There is dissappointingly little to say about the shoaling and predatory behavior of D. gigas. If there are any glaring omissions in my coverage of the topic, please let me know; however, I think I found most of what’s in the scientific literature. Basically, we know that they form large shoals, and that they are generalist predators. More detailed information than that on the behavior of this species will have to wait for a new generation of adventurous ethologists. Until then, I’ll be turning back to those species of cephalopod about which we have enough information to draw useful conclusions about behavior. Perhaps someday the sort of experiments that have been done in smaller, more easily handled species will be done in D. gigas, but until that happens, I will probably stay mostly silent about them in favor of covering studies on less glamorous species in detail.
Please excuse me if it seems like I’ve rained on the proverbial parade. Excuse me also for not getting into the methods of the studies that I’ve cited. I encourage you to peruse them, but I opted to cover a greater area of research superficially rather than getting in depth about any specific finding in this post, so that I could adequately sum up the state of scientific knowledge of the Humboldt squid. To lighten the mood, I’ll leave you with one more quote about the Humboldtl, by the realtively famous undersea cameraman, Scott Cassell, who has spent much of his professional career filming these squid (including a documentary titled “Humboldt: the Man-Eating Squid”) and is quoted in this piece by Tim Zimmermann: “They are one of the most beautiful creatures, and they just happen to be lethal… There is no life form on this planet more alien than a Humboldt squid.” I guess I didn’t realize that any life form on this planet was “alien”, given that they all evolved here. Oh well – what do I know?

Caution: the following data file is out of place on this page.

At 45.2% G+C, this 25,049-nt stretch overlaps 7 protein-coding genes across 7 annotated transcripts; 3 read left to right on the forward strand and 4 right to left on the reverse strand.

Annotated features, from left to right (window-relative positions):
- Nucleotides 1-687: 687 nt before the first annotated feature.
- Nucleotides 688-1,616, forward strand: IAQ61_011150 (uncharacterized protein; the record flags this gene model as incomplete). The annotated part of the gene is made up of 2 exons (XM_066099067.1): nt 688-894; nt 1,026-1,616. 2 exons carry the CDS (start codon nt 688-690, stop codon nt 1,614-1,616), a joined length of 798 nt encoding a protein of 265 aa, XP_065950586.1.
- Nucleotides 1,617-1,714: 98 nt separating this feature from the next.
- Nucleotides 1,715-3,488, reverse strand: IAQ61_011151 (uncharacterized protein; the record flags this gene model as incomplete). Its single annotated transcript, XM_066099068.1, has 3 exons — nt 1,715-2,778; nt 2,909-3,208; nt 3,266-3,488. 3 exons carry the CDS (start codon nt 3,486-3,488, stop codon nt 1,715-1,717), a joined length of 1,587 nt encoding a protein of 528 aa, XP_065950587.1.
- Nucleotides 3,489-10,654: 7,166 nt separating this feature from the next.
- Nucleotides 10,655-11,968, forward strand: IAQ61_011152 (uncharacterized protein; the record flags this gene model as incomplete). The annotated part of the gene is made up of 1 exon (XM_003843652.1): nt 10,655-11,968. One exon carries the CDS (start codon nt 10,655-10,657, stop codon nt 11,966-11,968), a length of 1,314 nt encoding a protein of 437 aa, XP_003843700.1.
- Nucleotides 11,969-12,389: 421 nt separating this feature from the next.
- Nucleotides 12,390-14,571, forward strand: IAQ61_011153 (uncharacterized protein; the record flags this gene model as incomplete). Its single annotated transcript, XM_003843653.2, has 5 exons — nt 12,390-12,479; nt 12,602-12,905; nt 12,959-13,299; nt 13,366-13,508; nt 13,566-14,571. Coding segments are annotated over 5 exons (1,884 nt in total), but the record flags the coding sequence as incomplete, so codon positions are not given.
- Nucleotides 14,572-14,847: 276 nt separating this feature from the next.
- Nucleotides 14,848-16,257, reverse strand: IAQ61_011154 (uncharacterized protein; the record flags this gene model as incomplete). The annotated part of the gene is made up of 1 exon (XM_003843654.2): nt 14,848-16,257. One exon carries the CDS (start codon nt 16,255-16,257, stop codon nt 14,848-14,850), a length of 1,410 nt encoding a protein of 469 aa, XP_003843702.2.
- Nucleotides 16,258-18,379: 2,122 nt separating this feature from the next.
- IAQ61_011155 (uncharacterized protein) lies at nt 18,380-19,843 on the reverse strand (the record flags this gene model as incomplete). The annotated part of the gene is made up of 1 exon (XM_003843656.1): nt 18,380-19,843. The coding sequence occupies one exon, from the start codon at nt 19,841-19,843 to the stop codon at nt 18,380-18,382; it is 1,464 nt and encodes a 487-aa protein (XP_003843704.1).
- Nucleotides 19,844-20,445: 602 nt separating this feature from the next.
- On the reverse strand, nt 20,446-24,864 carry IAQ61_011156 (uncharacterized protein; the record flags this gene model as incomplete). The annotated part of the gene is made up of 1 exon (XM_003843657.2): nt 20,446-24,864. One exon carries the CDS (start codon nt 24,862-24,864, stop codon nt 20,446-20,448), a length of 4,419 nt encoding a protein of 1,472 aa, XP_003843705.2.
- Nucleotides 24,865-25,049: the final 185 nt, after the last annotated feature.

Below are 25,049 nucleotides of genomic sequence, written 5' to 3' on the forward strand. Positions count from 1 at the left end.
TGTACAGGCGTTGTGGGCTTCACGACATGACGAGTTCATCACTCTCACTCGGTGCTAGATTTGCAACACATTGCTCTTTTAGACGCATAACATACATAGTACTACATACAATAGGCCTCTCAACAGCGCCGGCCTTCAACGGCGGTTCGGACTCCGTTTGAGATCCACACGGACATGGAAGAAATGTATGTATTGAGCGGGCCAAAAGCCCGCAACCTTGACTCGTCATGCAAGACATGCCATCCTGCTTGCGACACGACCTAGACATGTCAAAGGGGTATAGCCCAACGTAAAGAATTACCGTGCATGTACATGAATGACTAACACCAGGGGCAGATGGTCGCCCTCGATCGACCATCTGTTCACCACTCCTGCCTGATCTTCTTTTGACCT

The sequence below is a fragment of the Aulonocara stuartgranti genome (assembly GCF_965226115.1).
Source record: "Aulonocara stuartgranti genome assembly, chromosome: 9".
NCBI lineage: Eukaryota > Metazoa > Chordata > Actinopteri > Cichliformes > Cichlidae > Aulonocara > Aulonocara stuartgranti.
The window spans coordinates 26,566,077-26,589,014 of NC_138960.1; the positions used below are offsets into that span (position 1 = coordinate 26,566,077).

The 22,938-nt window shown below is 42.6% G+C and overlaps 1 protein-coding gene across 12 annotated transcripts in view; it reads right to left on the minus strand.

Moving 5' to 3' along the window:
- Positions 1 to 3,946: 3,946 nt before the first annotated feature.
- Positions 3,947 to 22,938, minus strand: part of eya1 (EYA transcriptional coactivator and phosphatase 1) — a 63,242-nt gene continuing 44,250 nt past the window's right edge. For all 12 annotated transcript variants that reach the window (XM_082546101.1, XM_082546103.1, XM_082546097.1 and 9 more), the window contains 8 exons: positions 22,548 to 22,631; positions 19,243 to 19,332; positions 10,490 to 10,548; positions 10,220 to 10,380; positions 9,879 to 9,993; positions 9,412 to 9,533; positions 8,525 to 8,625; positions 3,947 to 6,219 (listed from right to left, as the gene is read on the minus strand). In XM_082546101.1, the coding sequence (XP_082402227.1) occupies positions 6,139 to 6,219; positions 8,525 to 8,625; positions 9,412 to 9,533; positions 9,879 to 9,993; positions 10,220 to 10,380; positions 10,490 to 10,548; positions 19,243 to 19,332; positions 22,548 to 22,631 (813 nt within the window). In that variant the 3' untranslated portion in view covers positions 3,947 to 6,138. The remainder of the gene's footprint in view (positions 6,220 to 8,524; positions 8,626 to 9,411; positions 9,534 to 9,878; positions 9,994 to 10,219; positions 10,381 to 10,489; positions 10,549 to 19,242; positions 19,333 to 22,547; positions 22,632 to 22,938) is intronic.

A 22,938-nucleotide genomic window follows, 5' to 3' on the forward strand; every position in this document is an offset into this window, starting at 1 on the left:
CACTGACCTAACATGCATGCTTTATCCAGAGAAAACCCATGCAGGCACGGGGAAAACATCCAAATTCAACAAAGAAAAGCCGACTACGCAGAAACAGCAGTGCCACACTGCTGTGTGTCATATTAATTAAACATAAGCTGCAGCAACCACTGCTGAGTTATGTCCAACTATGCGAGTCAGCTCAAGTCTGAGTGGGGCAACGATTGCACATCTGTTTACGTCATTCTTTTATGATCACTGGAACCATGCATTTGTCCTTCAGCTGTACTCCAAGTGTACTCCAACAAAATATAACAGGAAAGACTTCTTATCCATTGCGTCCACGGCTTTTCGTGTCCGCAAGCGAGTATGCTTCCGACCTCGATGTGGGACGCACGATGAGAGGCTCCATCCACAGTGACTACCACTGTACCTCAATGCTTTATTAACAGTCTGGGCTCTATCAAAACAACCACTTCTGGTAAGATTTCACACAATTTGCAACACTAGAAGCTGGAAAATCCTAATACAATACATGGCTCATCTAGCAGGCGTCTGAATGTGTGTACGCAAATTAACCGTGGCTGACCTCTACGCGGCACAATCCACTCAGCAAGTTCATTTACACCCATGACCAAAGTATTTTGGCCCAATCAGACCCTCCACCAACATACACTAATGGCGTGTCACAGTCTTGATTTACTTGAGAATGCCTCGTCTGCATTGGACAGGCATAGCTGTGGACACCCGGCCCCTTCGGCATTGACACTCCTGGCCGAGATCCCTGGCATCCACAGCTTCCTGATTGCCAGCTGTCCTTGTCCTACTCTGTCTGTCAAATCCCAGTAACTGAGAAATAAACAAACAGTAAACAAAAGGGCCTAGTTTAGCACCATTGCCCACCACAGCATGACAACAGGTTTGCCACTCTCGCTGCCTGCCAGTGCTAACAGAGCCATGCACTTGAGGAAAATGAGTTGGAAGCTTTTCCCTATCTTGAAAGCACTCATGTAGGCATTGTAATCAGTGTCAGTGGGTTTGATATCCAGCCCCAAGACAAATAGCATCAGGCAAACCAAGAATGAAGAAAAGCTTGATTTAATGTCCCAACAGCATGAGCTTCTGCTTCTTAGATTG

Thanks for reading!
Gilly, W., Markaida, U., Baxter, C., Block, B., Boustany, A., Zeidberg, L., Reisenbichler, K., Robison, B., Bazzino, G., & Salinas, C. (2006). Vertical and horizontal migrations by the jumbo squid Dosidicus gigas revealed by electronic tagging Marine Ecology Progress Series, 324, 1-17 DOI: 10.3354/meps324001
JOHN C. FIELD, KEN BALTZ, A. JASON PHILLIPS, & WILLIAM A. WALKER (2007). RANGE EXPANSION AND TROPHIC INTERACTIONS OF THE JUMBO SQUID,
DOSIDICUS GIGAS, IN THE CALIFORNIA CURRENT CalCOFI Rep., 48 : http://swfsc.noaa.gov/publications/FED/00859.pdf
James A. Cosgrove, & Kelly A. Sendall (2005). First Records of Dosidicus gigas, the Humboldt Squid
in the Temperate North-eastern Pacific Archives of the British Columbia Royal Museum
Unai Markaida, Joshua J. C. Rosenthal, & William F. Gilly (2005). Tagging studies on the jumbo squid
(Dosidicus gigas) in the Gulf of California, Mexico Fisheriy Bulletin, 103, 219-226
Markaida, U., & Sosa-Nishizaki, O. (2003). Food and feeding habits of jumbo squid Dosidicus gigas (Cephalopoda: Ommastrephidae) from the Gulf of California, Mexico Journal of the Marine Biological Association of the UK, 83 (3), 507-522 DOI: 10.1017/S0025315403007434h
Nigmatullin, C. (2001). A review of the biology of the jumbo squid Dosidicus gigas (Cephalopoda: Ommastrephidae) Fisheries Research, 54 (1), 9-19 DOI: 10.1016/S0165-7836(01)00371-X
RUSS VETTER, SUZANNE KOHIN, ANTONELLA PRETI, SAM MCCLATCHIE AND HEIDI DEWAR (2008). PREDATORY INTERACTIONS AND NICHE OVERLAP BETWEEN MAKO SHARK,
ISURUS OXYRINCHUS, AND JUMBO SQUID, DOSIDICUS GIGAS, IN THE CALIFORNIA CURRENT CalCOFI Rep., 49
Zeidberg LD, & Robison BH (2007). Invasive range expansion by the Humboldt squid, Dosidicus gigas, in the eastern North Pacific. Proceedings of the National Academy of Sciences of the United States of America, 104 (31), 12948-50 PMID: 17646649
Byard RW, Gilbert JD, & Brown K (2000). Pathologic features of fatal shark attacks. The American journal of forensic medicine and pathology : official publication of the National Association of Medical Examiners, 21 (3), 225-9 PMID: 10990281
I know these citations are sloppy – for some reason, I’m having some trouble working with the ResearchBlogging citation generator. I promise I’ll fix it before next time.